I’ve written a few times about the use of machine learning to get better at understanding the potential for a drug to have toxic side effects when consumed by a patient. One such piece of work was a recent study published in Cell Chemical Biology. The study reveals a big data based approach to detecting toxic side effects that would prohibit a drug from being used on humans before it gets to the expensive clinical trial stage.
The latest piece of work in the field comes via a paper published by a team led by researchers at Cardiff University. The paper describes an approach whereby large databases of drugs are analyzed to assess the risk of a drug undergoing racemisation, which is when a drug becomes a mirror of itself, therefore either becoming dangerous or inert. The team believe that it’s the first time a risk assessment tool has been developed for this process.
The team hope that their work can help to reduce the financial risk associated with developing new drugs by spotting potentially risky drug candidates at a much earlier stage.
Drug compounds usually exist in either a right or left-handed form. Both of these forms have an identical chemical compound, but the structure is a mirror image of each other, much in the way that left and right hands do.
Whilst drugs often contain both the right and left hand versions of a compound, only one of these is capable of providing the desired physiologic effects. The other version is much less active, and sometimes produces negative effects.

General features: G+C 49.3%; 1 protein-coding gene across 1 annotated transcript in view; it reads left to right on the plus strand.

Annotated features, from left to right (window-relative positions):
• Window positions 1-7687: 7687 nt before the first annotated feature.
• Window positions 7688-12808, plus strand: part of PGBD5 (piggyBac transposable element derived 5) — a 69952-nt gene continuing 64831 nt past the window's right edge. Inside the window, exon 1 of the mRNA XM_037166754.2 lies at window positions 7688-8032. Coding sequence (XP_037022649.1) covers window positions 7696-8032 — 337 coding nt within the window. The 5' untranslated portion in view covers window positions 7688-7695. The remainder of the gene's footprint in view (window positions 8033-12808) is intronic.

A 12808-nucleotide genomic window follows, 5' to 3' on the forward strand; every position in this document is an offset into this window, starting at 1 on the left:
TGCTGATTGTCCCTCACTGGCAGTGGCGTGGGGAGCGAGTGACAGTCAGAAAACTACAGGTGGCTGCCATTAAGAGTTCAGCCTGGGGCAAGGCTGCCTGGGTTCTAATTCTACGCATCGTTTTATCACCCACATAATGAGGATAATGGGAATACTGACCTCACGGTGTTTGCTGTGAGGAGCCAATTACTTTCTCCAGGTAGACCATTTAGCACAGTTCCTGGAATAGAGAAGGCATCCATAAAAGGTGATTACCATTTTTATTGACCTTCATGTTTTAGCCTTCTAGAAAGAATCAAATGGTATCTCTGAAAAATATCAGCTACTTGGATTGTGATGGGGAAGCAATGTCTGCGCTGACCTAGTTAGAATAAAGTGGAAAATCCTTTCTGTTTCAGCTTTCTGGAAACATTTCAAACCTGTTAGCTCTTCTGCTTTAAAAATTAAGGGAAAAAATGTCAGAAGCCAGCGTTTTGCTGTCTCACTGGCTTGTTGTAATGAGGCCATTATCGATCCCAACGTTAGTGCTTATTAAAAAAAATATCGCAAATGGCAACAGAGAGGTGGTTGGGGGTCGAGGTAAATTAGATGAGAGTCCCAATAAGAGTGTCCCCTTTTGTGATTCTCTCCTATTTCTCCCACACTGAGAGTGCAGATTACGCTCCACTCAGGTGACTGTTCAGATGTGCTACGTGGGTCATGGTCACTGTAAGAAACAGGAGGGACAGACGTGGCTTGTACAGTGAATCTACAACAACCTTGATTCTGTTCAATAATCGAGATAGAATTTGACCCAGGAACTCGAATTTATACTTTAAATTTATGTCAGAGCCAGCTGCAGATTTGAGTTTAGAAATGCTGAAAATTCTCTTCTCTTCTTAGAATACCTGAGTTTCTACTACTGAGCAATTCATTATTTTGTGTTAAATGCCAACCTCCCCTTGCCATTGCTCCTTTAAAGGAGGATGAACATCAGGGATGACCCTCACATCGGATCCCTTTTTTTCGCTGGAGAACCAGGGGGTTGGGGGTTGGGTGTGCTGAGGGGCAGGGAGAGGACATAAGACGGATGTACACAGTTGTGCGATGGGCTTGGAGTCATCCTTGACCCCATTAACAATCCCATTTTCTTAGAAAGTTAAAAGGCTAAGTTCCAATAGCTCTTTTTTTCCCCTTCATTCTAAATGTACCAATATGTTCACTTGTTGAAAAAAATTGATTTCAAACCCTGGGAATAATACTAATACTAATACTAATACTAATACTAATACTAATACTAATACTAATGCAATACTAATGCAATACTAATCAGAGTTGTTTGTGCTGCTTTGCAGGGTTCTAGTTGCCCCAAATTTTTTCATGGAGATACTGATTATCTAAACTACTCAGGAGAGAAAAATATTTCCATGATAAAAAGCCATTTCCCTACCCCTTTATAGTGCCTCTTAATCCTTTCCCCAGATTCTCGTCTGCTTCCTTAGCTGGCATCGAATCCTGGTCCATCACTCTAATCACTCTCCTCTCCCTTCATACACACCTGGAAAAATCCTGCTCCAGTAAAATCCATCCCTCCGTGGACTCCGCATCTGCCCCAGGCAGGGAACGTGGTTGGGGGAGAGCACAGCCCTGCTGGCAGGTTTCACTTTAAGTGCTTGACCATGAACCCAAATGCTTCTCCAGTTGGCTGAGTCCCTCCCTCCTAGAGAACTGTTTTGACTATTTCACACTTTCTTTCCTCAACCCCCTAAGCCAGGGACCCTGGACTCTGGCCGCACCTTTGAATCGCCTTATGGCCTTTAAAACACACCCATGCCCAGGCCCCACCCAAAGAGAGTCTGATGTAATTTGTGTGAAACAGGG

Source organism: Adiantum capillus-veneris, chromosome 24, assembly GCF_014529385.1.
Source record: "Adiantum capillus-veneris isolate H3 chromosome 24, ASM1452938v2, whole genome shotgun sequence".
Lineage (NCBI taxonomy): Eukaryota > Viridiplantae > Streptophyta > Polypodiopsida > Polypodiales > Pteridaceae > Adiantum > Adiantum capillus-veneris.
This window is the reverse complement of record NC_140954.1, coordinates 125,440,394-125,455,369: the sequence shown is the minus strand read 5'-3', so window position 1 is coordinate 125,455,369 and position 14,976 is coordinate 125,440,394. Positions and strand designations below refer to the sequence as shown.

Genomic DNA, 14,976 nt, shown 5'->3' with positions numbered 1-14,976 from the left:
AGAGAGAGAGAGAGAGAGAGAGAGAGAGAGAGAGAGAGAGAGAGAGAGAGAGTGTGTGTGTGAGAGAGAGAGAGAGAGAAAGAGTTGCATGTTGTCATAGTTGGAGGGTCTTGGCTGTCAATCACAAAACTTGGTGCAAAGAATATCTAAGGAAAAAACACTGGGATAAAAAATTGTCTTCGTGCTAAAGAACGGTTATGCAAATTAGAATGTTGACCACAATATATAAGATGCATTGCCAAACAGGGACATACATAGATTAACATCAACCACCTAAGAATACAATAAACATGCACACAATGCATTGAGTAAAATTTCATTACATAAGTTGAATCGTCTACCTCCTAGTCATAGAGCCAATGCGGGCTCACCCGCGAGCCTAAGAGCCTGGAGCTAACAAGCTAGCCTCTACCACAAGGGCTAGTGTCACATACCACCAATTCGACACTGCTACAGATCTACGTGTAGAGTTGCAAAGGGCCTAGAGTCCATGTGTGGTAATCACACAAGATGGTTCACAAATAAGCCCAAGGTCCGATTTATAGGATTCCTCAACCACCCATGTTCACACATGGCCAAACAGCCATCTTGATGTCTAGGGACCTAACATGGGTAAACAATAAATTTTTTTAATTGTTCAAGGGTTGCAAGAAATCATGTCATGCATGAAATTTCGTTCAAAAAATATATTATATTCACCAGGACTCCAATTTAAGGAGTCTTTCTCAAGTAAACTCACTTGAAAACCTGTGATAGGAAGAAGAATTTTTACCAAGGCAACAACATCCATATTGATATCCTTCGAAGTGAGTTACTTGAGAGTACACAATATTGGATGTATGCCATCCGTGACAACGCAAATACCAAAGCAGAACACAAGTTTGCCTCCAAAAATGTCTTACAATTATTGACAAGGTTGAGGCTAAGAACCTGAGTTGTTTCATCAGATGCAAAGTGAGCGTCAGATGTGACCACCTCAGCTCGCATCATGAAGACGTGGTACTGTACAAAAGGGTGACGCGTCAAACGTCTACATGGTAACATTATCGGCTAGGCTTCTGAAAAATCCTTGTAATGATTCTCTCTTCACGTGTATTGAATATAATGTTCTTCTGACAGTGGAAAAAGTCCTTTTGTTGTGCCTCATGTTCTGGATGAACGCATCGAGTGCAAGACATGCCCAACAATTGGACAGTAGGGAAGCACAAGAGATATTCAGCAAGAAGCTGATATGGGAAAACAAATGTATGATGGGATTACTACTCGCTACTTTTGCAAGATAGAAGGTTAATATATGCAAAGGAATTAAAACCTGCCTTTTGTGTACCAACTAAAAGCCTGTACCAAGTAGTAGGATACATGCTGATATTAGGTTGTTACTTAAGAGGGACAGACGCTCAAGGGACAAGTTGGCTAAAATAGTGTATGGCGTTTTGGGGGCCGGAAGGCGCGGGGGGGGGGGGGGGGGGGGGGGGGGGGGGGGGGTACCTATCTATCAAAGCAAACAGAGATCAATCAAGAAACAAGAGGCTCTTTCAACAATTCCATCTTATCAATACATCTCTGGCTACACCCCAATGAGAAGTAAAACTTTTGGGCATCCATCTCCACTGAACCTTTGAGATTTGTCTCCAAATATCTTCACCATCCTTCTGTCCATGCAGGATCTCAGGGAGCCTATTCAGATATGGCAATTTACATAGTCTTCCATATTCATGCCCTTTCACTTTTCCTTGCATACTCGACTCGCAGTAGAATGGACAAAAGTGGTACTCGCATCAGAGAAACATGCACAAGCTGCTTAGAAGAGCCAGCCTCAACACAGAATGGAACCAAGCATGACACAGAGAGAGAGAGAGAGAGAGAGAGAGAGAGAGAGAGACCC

Probably the most famous example of such a phenomenon is thalidomide. The drug, which began sale in 1957, was found to cause serious birth defects because whilst one ‘hand’ of the drug produced a sedative, the other caused birth defects.
Spotting side effects
The team set up several experiments that simulated the kind of chemical conditions found in the human body, before then introducing various drugs into that system. The team monitored the rate at which each drug underwent racemisation. The results from this first phase then allowed a model to be developed to predict the racemisation rate in any drug compound, which in turn would provide an understanding of whether the drug was safe and productive.
“Following the thalidomide disaster, researchers worldwide have focussed on making compounds enantioselectively – that is containing just one enantiomer,” they say. “However, while compounds are routinely tested to ensure they are inherently stable under physiological conditions, not much thought has been given as to how to prevent configurational instability at the design stage, using suitable predictive models.”
The team believe that the risk-assessment process they’ve created will make it easier for the pharmaceutical industry to rapidly spot drugs that will fail due to their toxic side-effects, and therefore focus their time and energy on the compounds that are likely to get to market safely.